Higher education did not feature heavily in the 2019 general election campaign, with political attention inevitably focused on Brexit and the NHS.
The election result, however, will have significant implications for the higher education sector over the next year and beyond.
As ever, concerns over funding and the long-term financial sustainability of higher education institutions will dominate discussions within the sector. But beyond funding, higher education faces political pressures on a range of issues from grade inflation to Vice-Chancellor pay.
Below is a snapshot of the five biggest challenges facing the higher education sector in 2020:
Funding and fees
The Augar Review of post-18 education and funding, published in May 2019, recommended the government reduce tuition fees to £7,500 per year, with the government replacing any lost funding through increased grants to universities. The Conservatives’ general election victory means it is unlikely the government will cut tuition fees but there is some scope for funding shifts to support subjects deemed to be of most economic value.
Funding changes will emerge from the 2021 Research Excellence Framework (REF) which determines the allocation of quality-related (QR) funding for research and will realign the funding settlements for research institutions.
Demonstrating the impact of research is worth 25 per cent of the 2021 REF, an increase from 20 per cent in the last iteration in 2014, and institutions will have to carefully consider how best to demonstrate the social and economic impact of their research beyond academia.
This will involve higher education institutions needing to prove their research has had a positive impact on the economy, government policy, public services, the environment or society, taking into account the priorities of the REF panel.
Despite Boris Johnson running on the promise that he would ‘get Brexit done’, the implications of Brexit still loom large for higher education.
Indications suggest the government will charge EU students full international fees for the academic year following 2021/22, which could impact on demand and create financial pressure on institutions that recruit heavily from the EU.
There also remains the question of the extent to which the government will replace the lost income of universities from EU research funding beyond the end of the transition period.
The past year has seen increased media and political attention paid to the number of Firsts and 2:1s awarded to students by UK universities, prompting fears grade inflation is undermining the value of British university degrees.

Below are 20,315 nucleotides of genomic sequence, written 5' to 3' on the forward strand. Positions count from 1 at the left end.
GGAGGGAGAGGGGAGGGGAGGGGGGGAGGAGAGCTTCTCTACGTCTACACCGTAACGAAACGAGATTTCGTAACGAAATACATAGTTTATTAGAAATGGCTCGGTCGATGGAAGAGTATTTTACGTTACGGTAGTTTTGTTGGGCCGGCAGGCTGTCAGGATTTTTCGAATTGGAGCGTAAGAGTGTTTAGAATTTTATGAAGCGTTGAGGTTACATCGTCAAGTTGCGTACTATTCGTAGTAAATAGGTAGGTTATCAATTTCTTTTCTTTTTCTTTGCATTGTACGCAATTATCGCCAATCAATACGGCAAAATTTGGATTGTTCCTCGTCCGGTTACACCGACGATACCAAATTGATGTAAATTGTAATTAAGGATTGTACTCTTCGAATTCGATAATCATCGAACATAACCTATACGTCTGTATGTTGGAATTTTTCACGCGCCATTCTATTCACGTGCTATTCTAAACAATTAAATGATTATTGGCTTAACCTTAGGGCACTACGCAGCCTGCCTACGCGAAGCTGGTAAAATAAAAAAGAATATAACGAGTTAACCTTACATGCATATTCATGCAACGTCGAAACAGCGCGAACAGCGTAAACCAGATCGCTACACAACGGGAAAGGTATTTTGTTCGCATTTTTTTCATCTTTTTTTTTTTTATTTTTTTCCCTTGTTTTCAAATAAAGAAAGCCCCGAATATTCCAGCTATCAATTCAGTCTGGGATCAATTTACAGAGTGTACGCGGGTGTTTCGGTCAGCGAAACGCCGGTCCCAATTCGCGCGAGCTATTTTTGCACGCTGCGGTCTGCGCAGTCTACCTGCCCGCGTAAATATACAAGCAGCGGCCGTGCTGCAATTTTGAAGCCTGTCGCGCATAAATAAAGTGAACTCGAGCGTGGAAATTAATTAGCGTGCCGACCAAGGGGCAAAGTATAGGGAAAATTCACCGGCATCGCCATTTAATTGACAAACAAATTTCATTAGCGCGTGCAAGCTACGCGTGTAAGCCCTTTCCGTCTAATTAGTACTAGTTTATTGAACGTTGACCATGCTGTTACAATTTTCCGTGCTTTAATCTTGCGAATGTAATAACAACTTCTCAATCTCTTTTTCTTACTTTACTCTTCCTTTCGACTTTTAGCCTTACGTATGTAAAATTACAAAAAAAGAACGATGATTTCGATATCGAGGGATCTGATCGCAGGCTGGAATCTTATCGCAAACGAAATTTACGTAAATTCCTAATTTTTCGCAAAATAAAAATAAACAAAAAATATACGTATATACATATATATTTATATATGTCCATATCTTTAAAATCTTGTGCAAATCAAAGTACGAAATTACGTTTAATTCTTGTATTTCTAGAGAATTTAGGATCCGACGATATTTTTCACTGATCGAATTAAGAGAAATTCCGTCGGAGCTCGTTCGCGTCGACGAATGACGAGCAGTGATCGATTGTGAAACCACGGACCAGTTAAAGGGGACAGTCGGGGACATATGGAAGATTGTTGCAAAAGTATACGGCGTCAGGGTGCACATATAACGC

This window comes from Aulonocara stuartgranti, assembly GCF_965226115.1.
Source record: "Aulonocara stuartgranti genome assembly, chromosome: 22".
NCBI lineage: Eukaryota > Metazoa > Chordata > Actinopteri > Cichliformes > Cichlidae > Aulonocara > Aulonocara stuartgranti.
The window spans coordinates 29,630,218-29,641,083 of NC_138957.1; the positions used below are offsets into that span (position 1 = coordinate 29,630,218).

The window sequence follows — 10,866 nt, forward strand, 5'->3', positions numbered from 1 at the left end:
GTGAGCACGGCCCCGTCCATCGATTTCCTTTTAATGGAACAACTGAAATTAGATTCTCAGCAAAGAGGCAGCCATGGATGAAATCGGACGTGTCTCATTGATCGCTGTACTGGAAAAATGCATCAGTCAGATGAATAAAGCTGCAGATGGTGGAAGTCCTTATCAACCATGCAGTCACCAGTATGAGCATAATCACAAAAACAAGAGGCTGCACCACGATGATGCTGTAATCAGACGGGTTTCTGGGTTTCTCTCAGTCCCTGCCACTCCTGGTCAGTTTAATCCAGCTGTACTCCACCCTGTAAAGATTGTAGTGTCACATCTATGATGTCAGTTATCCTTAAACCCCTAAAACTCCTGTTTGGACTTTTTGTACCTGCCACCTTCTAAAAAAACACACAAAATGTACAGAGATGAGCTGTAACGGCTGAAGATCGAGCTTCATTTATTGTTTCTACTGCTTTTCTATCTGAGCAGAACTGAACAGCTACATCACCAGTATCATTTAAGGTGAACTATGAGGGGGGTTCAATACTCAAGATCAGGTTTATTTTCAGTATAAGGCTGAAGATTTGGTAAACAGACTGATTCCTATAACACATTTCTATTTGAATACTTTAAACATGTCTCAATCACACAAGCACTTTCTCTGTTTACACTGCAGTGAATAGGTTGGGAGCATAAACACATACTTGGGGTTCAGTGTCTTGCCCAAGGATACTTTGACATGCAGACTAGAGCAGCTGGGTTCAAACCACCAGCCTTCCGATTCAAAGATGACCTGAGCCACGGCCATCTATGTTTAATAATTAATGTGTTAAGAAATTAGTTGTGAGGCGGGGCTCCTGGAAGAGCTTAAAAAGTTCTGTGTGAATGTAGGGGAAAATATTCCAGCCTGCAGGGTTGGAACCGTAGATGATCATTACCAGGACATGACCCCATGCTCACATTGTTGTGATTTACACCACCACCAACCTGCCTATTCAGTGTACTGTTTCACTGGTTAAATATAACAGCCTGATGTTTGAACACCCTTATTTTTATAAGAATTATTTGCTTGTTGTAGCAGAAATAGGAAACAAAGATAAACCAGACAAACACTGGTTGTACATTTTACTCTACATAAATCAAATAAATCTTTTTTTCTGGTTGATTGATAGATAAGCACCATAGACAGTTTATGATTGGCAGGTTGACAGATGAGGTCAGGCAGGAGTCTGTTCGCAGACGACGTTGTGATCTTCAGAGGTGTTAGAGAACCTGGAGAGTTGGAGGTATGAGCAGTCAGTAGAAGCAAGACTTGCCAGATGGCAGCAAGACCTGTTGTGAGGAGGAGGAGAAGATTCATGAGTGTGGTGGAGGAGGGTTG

In response, the UK Standing Committee for Quality Assessment launched a new framework for the classification of degrees as part of a new voluntary code towards the end of 2019.
The extent to which the new code of practice is able to halt the number of top degree awards will determine whether the government seeks to introduce further regulatory oversight of the classification of degrees. How the government decides to deal with grade inflation will indicate the extent to which it is comfortable with the marketisation of the higher education sector.
As a potential consequence of institutions needing to attract students, the government may be forced to correct market incentives through increased regulation.
Gavin Williamson has publicly stated universities must take steps to ensure free speech on campus or the government will legislate to protect freedom of expression. Writing in The Times last week, the Education Secretary warned higher education institutions that intimidation of academics by students and other protesters is unacceptable and they must do more to protect the safety of academics and their right to free speech. Williamson has pledged to change the legal framework to strengthen free speech rights if universities do not take sufficient action.
The intervention by the Education Secretary will be a challenge for universities as they try to balance the right of students to protest against the need for academic freedom and expression. The government’s demand for free expression on campus will be particularly tested when it comes to topics like transgender rights and the politics of the far-right.
Media and political scrutiny of Vice-Chancellor remuneration has continued into 2020, following recent analysis that nearly half of Russell Group universities have increased Vice-Chancellor pay over the past year. A lot of the pay increases awarded to university bosses have been above inflation, with the Vice-Chancellor of the University of Liverpool receiving a 12.8 per cent increase, increasing her annual pay to £410,000.
Some universities, such as the University of Southampton, have cut pay when appointing new Vice-Chancellors, and the Russell Group has stated pay awards are down by nearly two per cent across the group.
Faced with hostility from unions and students, higher education institutions will need to work hard to justify their pay awards to Vice-Chancellors to avoid further straining their relationships with ordinary staff and students.